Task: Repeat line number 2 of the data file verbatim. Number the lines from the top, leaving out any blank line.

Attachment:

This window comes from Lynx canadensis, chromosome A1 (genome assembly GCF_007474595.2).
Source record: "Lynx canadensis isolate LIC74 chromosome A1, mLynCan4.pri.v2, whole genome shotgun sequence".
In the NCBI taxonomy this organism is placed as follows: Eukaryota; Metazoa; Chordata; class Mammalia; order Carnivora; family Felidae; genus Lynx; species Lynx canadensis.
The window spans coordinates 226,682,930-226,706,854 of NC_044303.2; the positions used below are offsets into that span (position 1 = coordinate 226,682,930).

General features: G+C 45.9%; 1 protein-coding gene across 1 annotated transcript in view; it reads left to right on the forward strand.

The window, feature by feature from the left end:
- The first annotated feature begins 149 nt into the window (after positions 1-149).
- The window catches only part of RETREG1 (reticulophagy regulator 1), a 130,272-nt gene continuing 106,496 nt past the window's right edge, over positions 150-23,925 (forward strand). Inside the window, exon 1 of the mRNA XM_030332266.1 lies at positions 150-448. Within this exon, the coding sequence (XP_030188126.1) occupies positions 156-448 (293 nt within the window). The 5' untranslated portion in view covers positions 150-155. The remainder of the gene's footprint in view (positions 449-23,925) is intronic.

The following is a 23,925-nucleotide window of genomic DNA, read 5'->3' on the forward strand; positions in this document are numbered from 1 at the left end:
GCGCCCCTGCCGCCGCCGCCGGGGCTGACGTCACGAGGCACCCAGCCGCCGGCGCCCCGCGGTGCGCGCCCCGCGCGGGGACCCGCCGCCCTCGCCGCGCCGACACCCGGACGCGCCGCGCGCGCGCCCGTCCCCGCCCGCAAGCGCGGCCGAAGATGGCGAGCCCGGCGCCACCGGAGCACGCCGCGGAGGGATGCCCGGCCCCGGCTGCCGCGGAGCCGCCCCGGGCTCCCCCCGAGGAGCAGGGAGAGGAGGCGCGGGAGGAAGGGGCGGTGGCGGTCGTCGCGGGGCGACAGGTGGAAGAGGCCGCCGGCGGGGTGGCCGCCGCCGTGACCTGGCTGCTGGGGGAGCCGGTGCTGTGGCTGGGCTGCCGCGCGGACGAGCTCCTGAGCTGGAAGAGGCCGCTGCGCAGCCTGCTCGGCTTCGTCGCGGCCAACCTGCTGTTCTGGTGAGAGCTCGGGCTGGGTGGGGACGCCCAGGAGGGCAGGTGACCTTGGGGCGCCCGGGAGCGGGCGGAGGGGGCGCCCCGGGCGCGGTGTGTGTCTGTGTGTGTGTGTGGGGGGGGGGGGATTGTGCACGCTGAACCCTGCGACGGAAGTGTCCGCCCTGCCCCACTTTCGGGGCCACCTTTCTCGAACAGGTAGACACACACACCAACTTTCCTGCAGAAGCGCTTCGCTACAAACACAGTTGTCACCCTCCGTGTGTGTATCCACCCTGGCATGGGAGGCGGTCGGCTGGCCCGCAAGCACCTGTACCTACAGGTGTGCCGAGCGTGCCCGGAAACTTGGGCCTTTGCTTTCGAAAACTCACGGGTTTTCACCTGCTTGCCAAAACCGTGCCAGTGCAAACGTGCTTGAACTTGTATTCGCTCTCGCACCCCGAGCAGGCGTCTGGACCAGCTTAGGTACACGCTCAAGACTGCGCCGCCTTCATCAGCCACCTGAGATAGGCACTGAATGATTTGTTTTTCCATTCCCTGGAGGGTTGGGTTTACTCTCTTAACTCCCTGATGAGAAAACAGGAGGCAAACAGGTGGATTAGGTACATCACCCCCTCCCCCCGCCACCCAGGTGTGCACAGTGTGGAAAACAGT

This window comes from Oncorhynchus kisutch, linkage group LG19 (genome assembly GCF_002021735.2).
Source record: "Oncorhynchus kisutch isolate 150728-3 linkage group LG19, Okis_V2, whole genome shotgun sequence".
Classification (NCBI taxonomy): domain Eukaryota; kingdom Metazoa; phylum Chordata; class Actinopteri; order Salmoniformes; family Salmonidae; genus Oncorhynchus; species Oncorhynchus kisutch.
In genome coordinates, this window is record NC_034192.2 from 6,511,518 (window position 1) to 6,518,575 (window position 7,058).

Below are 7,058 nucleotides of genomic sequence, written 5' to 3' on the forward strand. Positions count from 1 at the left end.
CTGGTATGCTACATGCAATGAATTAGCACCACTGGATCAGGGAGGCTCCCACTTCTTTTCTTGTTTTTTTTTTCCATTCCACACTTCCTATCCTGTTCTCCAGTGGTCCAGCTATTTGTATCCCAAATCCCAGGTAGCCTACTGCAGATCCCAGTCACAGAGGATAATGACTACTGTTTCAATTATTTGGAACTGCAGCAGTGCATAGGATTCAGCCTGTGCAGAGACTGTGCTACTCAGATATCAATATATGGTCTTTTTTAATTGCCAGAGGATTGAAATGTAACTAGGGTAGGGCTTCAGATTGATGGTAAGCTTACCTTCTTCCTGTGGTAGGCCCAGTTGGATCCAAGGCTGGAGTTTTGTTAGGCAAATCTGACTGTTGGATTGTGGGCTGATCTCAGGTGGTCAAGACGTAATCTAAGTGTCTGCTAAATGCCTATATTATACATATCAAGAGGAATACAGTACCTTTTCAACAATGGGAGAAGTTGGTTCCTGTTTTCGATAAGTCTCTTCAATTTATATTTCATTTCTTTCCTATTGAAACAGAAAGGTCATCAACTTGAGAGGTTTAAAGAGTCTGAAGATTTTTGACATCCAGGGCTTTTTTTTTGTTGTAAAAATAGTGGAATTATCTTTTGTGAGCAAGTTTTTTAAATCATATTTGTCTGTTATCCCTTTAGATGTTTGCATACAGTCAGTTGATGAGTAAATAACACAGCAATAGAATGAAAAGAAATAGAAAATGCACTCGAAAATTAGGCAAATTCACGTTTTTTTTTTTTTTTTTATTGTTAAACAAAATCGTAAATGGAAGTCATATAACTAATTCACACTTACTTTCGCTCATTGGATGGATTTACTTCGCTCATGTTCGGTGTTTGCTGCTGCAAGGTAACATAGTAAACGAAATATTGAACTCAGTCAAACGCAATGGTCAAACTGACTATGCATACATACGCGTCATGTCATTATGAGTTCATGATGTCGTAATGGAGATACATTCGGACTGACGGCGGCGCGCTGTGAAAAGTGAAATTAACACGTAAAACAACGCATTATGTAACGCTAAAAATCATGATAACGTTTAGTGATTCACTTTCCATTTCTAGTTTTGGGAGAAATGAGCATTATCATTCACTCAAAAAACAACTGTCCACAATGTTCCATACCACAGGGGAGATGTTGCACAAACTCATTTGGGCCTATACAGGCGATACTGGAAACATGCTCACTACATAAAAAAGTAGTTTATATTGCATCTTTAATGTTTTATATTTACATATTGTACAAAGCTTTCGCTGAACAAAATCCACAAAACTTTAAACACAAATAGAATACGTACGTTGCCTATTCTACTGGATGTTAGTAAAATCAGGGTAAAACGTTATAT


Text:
Source record: "Lynx canadensis isolate LIC74 chromosome A1, mLynCan4.pri.v2, whole genome shotgun sequence".